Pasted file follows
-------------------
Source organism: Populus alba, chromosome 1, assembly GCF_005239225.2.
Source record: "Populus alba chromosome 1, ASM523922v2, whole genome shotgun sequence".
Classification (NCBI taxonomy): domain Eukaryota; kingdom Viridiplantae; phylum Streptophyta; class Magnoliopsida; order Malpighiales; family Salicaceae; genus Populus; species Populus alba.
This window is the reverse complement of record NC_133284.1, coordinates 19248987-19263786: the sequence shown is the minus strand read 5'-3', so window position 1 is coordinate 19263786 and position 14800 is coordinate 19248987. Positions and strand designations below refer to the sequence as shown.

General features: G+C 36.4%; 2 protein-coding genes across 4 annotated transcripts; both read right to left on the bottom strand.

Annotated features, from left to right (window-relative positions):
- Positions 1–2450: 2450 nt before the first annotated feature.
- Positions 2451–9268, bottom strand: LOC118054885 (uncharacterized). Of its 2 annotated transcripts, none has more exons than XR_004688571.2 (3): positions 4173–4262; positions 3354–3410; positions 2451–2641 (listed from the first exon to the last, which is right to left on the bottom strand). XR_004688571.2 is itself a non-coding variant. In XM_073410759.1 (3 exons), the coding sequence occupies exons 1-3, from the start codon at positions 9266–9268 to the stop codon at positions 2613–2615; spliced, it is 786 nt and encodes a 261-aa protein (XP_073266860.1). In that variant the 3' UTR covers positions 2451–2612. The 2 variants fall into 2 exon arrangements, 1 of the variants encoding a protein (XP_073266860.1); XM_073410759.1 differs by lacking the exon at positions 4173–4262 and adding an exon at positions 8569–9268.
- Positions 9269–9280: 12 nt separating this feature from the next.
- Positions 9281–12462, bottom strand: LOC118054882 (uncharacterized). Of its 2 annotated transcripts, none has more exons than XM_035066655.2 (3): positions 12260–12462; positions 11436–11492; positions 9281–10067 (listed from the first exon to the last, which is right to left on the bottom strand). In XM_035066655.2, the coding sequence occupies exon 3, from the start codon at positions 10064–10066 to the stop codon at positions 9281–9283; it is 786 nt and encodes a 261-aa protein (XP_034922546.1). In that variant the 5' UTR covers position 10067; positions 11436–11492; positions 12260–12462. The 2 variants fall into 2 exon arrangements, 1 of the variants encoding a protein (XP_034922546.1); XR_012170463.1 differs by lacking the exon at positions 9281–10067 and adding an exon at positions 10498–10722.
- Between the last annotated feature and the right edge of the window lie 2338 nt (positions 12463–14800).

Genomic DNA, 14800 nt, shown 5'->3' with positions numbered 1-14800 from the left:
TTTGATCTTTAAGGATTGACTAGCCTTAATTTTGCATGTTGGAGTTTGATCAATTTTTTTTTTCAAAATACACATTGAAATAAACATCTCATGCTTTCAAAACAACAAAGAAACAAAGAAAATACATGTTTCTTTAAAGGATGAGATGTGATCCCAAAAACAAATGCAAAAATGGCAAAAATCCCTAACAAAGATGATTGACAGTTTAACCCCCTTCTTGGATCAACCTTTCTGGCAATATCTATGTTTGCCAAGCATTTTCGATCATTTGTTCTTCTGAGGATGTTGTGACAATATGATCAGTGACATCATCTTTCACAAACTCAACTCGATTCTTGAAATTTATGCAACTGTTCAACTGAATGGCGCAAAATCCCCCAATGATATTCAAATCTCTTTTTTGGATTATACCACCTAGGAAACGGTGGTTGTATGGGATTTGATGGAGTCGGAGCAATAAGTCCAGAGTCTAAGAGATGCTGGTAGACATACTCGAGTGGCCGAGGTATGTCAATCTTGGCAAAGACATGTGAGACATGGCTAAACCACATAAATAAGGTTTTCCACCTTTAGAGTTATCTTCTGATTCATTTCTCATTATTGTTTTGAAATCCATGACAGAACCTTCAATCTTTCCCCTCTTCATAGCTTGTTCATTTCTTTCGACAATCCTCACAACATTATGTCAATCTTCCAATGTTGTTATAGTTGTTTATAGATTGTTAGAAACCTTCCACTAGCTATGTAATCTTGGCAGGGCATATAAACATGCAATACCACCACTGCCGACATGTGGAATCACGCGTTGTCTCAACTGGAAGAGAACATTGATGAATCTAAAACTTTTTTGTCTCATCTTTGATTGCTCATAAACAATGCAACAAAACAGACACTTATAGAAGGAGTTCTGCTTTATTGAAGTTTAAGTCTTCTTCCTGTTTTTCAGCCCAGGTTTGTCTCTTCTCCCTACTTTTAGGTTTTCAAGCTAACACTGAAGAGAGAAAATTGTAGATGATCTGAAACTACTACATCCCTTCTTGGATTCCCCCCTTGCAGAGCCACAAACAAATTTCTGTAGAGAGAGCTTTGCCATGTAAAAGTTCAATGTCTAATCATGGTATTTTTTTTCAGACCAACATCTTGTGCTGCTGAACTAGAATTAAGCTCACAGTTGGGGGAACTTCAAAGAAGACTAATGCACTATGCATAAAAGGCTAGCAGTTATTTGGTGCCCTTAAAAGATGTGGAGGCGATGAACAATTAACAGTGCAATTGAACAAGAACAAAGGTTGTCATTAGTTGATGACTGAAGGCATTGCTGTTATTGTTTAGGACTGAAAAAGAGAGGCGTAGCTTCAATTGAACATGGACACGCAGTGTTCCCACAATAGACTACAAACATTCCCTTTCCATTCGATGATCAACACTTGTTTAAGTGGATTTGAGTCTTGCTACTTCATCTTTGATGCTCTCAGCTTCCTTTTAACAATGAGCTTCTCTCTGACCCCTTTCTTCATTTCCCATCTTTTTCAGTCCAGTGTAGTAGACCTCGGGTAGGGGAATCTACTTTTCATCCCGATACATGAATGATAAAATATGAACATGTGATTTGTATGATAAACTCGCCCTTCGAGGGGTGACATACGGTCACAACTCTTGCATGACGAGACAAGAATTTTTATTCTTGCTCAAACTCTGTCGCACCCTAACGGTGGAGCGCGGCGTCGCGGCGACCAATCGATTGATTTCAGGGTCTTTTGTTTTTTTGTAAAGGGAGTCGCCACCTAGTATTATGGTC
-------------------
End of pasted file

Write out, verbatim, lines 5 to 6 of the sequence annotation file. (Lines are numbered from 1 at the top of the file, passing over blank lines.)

General features: G+C 36.4%; 2 protein-coding genes across 4 annotated transcripts; both read right to left on the bottom strand.

Annotated features, from left to right (window-relative positions):